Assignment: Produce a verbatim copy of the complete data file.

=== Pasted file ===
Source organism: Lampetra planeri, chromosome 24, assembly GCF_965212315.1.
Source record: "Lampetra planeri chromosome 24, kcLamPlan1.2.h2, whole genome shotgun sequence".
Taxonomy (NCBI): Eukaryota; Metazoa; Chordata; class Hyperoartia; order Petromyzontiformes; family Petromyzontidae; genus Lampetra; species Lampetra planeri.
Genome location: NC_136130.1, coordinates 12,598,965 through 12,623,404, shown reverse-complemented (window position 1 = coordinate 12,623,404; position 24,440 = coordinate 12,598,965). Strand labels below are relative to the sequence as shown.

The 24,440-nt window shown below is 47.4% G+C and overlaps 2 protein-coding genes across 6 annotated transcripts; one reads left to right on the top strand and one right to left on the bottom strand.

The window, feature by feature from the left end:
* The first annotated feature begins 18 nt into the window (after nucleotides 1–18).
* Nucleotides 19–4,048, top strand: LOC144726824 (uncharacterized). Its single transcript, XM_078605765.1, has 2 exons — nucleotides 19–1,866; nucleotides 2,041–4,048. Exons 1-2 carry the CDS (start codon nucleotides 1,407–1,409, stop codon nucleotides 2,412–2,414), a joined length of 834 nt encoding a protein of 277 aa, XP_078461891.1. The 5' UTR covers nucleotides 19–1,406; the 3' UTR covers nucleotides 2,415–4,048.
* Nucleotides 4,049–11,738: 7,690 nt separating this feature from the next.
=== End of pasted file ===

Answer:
Source organism: Lampetra planeri, chromosome 24, assembly GCF_965212315.1.
Source record: "Lampetra planeri chromosome 24, kcLamPlan1.2.h2, whole genome shotgun sequence".
Taxonomy (NCBI): Eukaryota; Metazoa; Chordata; class Hyperoartia; order Petromyzontiformes; family Petromyzontidae; genus Lampetra; species Lampetra planeri.
Genome location: NC_136130.1, coordinates 12,598,965 through 12,623,404, shown reverse-complemented (window position 1 = coordinate 12,623,404; position 24,440 = coordinate 12,598,965). Strand labels below are relative to the sequence as shown.

The 24,440-nt window shown below is 47.4% G+C and overlaps 2 protein-coding genes across 6 annotated transcripts; one reads left to right on the top strand and one right to left on the bottom strand.

The window, feature by feature from the left end:
* The first annotated feature begins 18 nt into the window (after nucleotides 1–18).
* Nucleotides 19–4,048, top strand: LOC144726824 (uncharacterized). Its single transcript, XM_078605765.1, has 2 exons — nucleotides 19–1,866; nucleotides 2,041–4,048. Exons 1-2 carry the CDS (start codon nucleotides 1,407–1,409, stop codon nucleotides 2,412–2,414), a joined length of 834 nt encoding a protein of 277 aa, XP_078461891.1. The 5' UTR covers nucleotides 19–1,406; the 3' UTR covers nucleotides 2,415–4,048.
* Nucleotides 4,049–11,738: 7,690 nt separating this feature from the next.